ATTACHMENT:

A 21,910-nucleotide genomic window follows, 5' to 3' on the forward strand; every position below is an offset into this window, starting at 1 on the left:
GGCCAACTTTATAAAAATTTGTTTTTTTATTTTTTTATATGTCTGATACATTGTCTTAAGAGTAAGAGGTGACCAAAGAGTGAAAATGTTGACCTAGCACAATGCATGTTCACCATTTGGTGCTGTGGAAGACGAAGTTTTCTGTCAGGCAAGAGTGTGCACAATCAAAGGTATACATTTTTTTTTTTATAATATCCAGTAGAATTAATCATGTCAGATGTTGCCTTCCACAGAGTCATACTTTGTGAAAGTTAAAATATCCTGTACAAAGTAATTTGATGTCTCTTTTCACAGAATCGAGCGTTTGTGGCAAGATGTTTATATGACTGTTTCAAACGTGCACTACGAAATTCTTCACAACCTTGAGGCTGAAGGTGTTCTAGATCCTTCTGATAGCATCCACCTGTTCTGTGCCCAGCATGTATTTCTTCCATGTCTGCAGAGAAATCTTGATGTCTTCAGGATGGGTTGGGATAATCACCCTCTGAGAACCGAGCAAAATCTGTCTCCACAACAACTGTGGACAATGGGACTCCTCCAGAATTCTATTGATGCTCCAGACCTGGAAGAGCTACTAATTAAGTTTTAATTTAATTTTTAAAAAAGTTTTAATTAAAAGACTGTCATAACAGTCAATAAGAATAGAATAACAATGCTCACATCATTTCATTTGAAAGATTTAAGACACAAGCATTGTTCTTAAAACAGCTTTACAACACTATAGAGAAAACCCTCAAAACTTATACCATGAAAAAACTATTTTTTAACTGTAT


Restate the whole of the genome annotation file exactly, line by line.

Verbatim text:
A 21,910-nucleotide genomic window follows, 5' to 3' on the forward strand; every position below is an offset into this window, starting at 1 on the left:
GGCCAACTTTATAAAAATTTGTTTTTTTATTTTTTTATATGTCTGATACATTGTCTTAAGAGTAAGAGGTGACCAAAGAGTGAAAATGTTGACCTAGCACAATGCATGTTCACCATTTGGTGCTGTGGAAGACGAAGTTTTCTGTCAGGCAAGAGTGTGCACAATCAAAGGTATACATTTTTTTTTTTATAATATCCAGTAGAATTAATCATGTCAGATGTTGCCTTCCACAGAGTCATACTTTGTGAAAGTTAAAATATCCTGTACAAAGTAATTTGATGTCTCTTTTCACAGAATCGAGCGTTTGTGGCAAGATGTTTATATGACTGTTTCAAACGTGCACTACGAAATTCTTCACAACCTTGAGGCTGAAGGTGTTCTAGATCCTTCTGATAGCATCCACCTGTTCTGTGCCCAGCATGTATTTCTTCCATGTCTGCAGAGAAATCTTGATGTCTTCAGGATGGGTTGGGATAATCACCCTCTGAGAACCGAGCAAAATCTGTCTCCACAACAACTGTGGACAATGGGACTCCTCCAGAATTCTATTGATGCTCCAGACCTGGAAGAGCTACTAATTAAGTTTTAATTTAATTTTTAAAAAAGTTTTAATTAAAAGACTGTCATAACAGTCAATAAGAATAGAATAACAATGCTCACATCATTTCATTTGAAAGATTTAAGACACAAGCATTGTTCTTAAAACAGCTTTACAACACTATAGAGAAAACCCTCAAAACTTATACCATGAAAAAACTATTTTTTAACTGTAT